Lobsters and Language, Ethics in a Pluralist Age
“But why are we reading about lobsters?” I had assigned an essay on eating lobsters to students in an ethics class. On the face of it, it was a strange way to begin the term. The piece was called “Consider the Lobster.” It was written by David Foster Wallace and originally appeared in Gourmet magazine. In it Foster Wallace describes his experience at the Main Lobster Fest. Cheap cutlery and the politics of waiting in line, he observes much that the rest of us would miss. There’s an evident zest for the ambiguity of life. The complexity and beauty of the mundane drive the essay. The discussion in our seminar centered on Foster Wallace’s description of eating and the suffering this basic human activity implies. Lobsters seem to prefer not to be plunked in boiling water or ripped into pieces while still alive. Foster Wallace’s casual style and honesty allows readers to share his discomfort.
My point in assigning the piece wasn’t to evaluate the essayist’s skill, though his work is highly regarded and his style worthy of study in its own right. I wanted to draw students’ attention to the ethics of eating, and even more to the challenge of doing ethics in a pluralist society. Drawing from the work of John Howard Yoder, my suggestion was (and is) that for Christians to think coherently about ethics today they need to be able to speak two ‘languages’. One is that of the broader culture: rights, duties, law, the common good, etc. The other is our mother tongue, the language of Scripture and the Christian theological tradition: love, the Body of Christ, the narrative of creation to new creation and so on.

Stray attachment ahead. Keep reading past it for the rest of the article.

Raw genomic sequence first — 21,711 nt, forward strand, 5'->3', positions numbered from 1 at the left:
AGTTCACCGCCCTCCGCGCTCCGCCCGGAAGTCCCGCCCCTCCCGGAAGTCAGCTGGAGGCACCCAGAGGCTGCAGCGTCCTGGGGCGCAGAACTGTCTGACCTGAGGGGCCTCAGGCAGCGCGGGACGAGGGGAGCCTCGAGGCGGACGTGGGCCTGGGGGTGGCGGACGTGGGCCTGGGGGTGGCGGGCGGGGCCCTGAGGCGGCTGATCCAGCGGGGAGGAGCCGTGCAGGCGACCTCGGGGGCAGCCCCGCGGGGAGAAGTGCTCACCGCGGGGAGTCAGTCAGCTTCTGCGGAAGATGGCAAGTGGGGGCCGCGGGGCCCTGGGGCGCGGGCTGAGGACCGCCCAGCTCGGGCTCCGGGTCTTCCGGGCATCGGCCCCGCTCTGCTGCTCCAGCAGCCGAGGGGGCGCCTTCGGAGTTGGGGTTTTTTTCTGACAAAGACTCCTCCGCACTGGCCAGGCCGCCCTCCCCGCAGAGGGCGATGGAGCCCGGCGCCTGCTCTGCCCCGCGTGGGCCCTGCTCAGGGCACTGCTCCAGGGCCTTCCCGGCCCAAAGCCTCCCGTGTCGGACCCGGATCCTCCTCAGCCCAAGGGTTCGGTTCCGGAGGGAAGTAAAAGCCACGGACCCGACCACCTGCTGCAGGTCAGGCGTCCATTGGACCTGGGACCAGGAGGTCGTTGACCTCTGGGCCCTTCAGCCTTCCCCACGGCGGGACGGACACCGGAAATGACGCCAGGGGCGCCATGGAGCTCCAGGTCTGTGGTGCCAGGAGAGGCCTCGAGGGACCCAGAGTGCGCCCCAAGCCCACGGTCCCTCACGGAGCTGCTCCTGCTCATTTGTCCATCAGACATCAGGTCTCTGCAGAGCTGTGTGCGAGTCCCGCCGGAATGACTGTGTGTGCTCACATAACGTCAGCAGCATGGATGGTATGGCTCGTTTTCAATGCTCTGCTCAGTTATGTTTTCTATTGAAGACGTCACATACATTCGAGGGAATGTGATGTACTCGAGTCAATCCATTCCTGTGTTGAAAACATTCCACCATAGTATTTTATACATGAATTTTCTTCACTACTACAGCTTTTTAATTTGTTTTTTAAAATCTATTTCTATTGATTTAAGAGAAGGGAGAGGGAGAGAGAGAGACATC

Christians should be able to communicate their concerns in ways that the broader culture understands while remaining grounded in the dynamics of our traditional grammar. Just as important as it is to be able to speak both languages, so too is maintaining the distinction. Though one should inform the other, we run into problems when we mash them together without care. Arguing a political point in public by referring to Scripture is silly. Engaging in Christian moral discernment with the terminology of modern politics is a recipe for frustration and division. It strikes me that good theological and cultural formation allows Christians to speak fluently in both contexts, an increasingly necessary ability. I’m not knowledgeable enough to know if our schools and churches are helping us do this. I hope so, but if not, there’s always Gourmet.